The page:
Monday, April 7, 2008

Arkansas Post, Part Two

Today we continue our series on Arkansas Post National Memorial near Gillett.
The barely visible rectangle in the grass in this photograph is what remains of the old State Bank building at Arkansas Post. No longer active as a bank by the time of the Civil War, this substantial brick structure was used by Confederate troops as a hospital. It was destroyed during the Battle of Arkansas Post in 1863.
The old bank was one of a number of structures still standing at Arkansas Post at the time of the war. Most of these were either destroyed by cannon fire during the battle or burned by Union troops after the end of the fighting. It marked the permanent death of a community that dated back to the 1600s.
Founded by French explorers, Arkansas post had served as an important base for the French fur trade during the 17th and 18th centuries, a Spanish outpost during the American Revolution, the first Territorial Capital of Arkansas and eventually an important cotton shipping port. Already declining by the time of the Civil War, it was occupied by Confederate troops who constructed Fort Hindman on the bluff and used Arkansas Post as a base for raids against Union shipping on the Mississippi River.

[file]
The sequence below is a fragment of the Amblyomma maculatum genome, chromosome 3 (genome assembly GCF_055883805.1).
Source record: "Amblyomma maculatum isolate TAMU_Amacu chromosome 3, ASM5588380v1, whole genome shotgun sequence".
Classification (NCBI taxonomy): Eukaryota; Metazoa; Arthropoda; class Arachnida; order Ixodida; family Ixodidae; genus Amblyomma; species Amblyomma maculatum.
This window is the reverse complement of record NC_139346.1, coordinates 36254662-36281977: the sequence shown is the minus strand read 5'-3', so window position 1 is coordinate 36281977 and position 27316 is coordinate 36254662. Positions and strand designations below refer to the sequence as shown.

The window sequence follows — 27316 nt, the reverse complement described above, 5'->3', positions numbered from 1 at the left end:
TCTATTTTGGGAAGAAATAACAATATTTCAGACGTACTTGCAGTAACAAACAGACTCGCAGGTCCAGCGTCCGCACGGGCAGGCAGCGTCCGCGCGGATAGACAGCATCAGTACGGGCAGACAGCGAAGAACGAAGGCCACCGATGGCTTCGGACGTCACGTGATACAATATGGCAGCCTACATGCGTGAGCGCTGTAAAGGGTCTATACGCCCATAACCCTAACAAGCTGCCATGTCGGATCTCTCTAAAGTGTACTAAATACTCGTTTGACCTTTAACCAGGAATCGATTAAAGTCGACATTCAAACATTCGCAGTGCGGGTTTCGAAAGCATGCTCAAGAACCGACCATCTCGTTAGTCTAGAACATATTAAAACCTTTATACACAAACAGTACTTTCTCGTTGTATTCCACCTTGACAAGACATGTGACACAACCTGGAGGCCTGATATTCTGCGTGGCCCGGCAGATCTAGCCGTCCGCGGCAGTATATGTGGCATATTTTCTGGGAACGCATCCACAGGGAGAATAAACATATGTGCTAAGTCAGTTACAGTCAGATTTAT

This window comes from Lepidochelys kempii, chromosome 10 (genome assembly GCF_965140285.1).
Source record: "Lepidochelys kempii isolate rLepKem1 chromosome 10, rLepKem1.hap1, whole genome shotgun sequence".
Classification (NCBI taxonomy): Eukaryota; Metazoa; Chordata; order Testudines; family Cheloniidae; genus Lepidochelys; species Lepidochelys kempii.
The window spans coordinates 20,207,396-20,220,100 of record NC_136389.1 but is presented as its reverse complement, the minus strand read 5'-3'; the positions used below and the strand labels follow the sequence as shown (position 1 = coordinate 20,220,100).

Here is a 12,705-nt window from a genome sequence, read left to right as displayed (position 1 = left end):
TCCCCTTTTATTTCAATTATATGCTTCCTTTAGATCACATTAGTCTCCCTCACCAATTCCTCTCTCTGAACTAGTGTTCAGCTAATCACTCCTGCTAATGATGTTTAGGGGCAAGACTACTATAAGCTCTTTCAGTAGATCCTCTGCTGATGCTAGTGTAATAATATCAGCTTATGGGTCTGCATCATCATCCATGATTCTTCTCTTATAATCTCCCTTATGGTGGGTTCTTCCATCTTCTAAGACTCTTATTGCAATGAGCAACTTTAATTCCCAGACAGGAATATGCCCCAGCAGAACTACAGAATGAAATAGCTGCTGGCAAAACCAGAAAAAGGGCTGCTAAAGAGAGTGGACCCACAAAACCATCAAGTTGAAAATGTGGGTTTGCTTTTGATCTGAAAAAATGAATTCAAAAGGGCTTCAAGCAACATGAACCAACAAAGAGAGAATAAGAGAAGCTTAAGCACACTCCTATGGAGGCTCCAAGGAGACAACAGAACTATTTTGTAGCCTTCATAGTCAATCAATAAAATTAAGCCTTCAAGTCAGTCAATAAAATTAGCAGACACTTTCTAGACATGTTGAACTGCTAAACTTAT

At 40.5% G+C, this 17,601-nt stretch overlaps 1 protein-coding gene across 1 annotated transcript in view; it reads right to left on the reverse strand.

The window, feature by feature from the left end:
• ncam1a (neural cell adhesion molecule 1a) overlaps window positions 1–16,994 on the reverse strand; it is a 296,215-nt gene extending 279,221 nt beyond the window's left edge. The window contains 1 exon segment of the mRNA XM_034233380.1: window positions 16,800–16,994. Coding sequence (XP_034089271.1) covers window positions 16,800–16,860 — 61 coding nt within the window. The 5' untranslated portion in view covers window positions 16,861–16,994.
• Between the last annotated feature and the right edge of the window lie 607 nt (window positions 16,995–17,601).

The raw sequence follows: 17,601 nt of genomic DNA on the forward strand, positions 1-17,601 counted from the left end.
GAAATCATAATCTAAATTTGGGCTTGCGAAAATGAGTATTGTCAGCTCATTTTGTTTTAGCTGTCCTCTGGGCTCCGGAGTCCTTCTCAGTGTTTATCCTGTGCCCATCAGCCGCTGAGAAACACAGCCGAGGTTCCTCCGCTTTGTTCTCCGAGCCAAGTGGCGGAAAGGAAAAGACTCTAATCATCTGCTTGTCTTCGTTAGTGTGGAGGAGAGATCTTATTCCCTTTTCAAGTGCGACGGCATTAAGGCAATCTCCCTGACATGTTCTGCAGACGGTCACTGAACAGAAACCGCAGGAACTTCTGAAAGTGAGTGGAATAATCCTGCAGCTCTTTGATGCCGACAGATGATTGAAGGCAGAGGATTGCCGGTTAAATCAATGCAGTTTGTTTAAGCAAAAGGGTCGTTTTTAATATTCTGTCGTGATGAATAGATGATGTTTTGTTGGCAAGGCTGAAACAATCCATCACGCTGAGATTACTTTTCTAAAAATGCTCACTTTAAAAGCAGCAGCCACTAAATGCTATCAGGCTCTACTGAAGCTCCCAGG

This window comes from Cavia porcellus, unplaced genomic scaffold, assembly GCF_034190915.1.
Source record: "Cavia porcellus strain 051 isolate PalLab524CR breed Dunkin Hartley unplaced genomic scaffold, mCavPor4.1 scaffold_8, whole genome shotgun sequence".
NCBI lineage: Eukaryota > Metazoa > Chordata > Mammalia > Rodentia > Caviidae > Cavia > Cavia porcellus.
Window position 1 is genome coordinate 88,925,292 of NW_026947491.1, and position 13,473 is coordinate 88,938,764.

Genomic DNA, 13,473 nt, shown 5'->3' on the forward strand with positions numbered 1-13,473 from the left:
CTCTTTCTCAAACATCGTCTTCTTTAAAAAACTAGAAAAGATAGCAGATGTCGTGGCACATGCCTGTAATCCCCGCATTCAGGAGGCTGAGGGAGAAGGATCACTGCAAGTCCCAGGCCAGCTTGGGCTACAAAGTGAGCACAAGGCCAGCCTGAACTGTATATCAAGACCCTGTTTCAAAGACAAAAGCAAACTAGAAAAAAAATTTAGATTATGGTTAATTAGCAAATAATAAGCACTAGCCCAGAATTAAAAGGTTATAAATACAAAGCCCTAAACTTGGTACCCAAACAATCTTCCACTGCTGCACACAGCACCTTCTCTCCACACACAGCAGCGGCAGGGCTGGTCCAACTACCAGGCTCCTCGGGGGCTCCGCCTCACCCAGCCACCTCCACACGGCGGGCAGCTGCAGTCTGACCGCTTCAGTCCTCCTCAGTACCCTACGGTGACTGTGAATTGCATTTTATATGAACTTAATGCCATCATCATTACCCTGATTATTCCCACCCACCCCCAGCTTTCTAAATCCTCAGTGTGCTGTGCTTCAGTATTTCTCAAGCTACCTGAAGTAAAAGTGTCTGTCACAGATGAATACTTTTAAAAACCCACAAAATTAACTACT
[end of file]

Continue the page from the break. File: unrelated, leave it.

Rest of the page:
Our series on Arkansas Post will continue with a look at Fort Hindman, the powerful fortification constructed there by the Confederates. Until then, you can read more by visiting

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